National Gallery of Australia, Canberra / National Gallery of Victoria, Melbourne / The Art Gallery of NSW, Sydney / Queensland Art Gallery, Brisbane / Art Gallery of South Australia, Adelaide / Art Gallery of Western Australia, Perth / Museum and Art Gallery of the Northern Territory, Darwin Parliament House Art Collection, Canberra / ATSIC Collection, Canberra The Araluen Centre of Arts and Entertainment, Alice Springs, NT / Powerhouse Museum, Sydney / Artbank, Sydney / Museum of Victoria, Melbourne / Campbelltown City Art Gallery, Sydney / Benalla Art Gallery, Victoria / University of New South Wales, Sydney / University of Sydney Union, Sydney / University of Wollongong Art Museum, NSW / University of New England, NSW / Victoria University of Technology, Melbourne / Flinders University Art Museum, Adelaide / Allen, Allen & Hemsley, Sydney BP Australia / Transfield Collection, Sydney / The Holmes a Court Collection, Heytesbury / Auckland City Art Gallery, New Zealand / The Kasumi Co. Collection, Japan / Kelton Foundation, Los Angeles, USA / K.L.M. Royal Dutch Airlines, Amsterdam, Holland / Chartwell Collection, New Zealand Donald Kahn Collection, Lowe Art Museum, University of Miami, USA / The Vatican Collection, Rome, Italy / Numerous significant private collections in Australia and overseas

Selected solo exhibitions:
1990: First solo exhibition, Utopia Art Sydney / 1990-97: Utopia Art Sydney 1990: Coventry Gallery, Sydney / 1990-93: Gallery Gabrielle Pizzi, Melbourne 1991, 93, 95: Hogarth Galleries, Sydney / 1991: Eastern Desert Art, Brisbane 1994: Rebecca Hossack Gallery, London / 1994, 96, 97:  Chapman Gallery, Canberra / 1995, 96: William Mora Galleries, Melbourne  / 1995, 97: DACOU Aboriginal Gallery, Adelaide / 1995: Parliament House,  Canberra / 1996: Philip Bacon Galleries, Brisbane / 1996: Framed Gallery, Darwin 1996: Niagara Galleries, Melbourne / 1997: Robert Steele Gallery, New York 1998-99: Major survey exhibition ‘Emily Kame Kngwarreye “Alhalkere” Paintings from Utopia’, Queensland Art Gallery; The Art Gallery of NSW; National / Gallery of Victoria

Selected Group Exhibitions:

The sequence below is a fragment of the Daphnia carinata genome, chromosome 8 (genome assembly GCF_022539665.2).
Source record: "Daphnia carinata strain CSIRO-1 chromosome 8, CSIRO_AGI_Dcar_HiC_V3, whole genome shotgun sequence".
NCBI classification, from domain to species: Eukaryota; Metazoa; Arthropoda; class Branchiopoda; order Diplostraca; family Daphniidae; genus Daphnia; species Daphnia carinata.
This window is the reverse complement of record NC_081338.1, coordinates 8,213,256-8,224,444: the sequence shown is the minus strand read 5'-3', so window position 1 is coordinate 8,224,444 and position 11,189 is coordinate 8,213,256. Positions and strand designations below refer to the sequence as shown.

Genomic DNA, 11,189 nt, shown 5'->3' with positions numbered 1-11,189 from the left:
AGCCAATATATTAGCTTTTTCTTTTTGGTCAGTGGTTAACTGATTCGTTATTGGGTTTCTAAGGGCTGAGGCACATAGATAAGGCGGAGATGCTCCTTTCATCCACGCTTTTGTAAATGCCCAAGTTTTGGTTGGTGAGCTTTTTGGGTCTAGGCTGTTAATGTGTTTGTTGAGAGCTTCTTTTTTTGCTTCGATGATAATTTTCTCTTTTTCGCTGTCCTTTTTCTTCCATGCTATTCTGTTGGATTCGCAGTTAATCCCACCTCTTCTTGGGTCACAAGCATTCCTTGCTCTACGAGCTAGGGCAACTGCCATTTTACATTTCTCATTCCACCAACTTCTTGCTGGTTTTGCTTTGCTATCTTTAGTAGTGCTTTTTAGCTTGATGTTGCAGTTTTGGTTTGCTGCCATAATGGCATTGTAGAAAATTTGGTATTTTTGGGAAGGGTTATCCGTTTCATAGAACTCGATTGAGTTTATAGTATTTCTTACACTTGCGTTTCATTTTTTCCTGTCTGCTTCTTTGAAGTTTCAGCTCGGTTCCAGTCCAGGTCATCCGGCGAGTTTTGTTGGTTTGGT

1987: Utopia Women’s Batik Group, in Australia and abroad / 1988: ‘Contemporary Aboriginal Art’, Utopia Art Sydney / 1988: ‘A hanging Relationship’, SH Ervin Gallery, Sydney / 1989: ‘Art from Utopia’, Austral Gallery, St Louis, USA / 1989: ‘Mythscapes: Aboriginal Art of the Desert’, National Gallery of Victoria, Melbourne / 1989: ‘Aboriginal Art from Utopia’,  Gallery Gabrielle Pizzi, Melbourne / 1990: ‘Contemporary Aboriginal Art  from the Robert Holmes a Court Collection’, travelling to Boston, USA; Minneapolis, USA; Oregon, USA; Missouri, USA; Art Gallery of NSW, Sydney 1991: ‘Aboriginal Women’s Exhibition’, Art Gallery of NSW, Sydney / 1991: ‘Through Women’s Eyes’, ATSIC travelling exhibition / 1993-94: ‘Flash Pictures: by Aboriginal and Torres Strait Islander Artists’, National Gallery of Australia, Canberra / 1993-94: travelling to numerous state and regional galleries in NSW, Queensland, Northern Territory, South Australia, Victoria and Tasmania / 1994: ‘Power of the Land: Masterpieces of Aboriginal Art’, National Gallery of Victoria, Melbourne / 1995: ‘Place and Perception: New Acquisitions, Parliament House Art Collection’, Parliament House, Canberra 1996: ‘Dots’, National Gallery of Victoria, Melbourne / 1996: ‘Spirit and Place’, Museum of Contemporary Art, Sydney / 1996: Eye of the Storm: Eight Contemporary Indigenous Australian Artists’, National Gallery of Australia, Canberra / 1997: ‘Fluent’ Emily Kame Kngwarreye, Yvonne Koolmatrie, Judy Watson’, Venice Biennale, Italy / 2009: Size Matters, Kate Owen Gallery, Sydney, NSW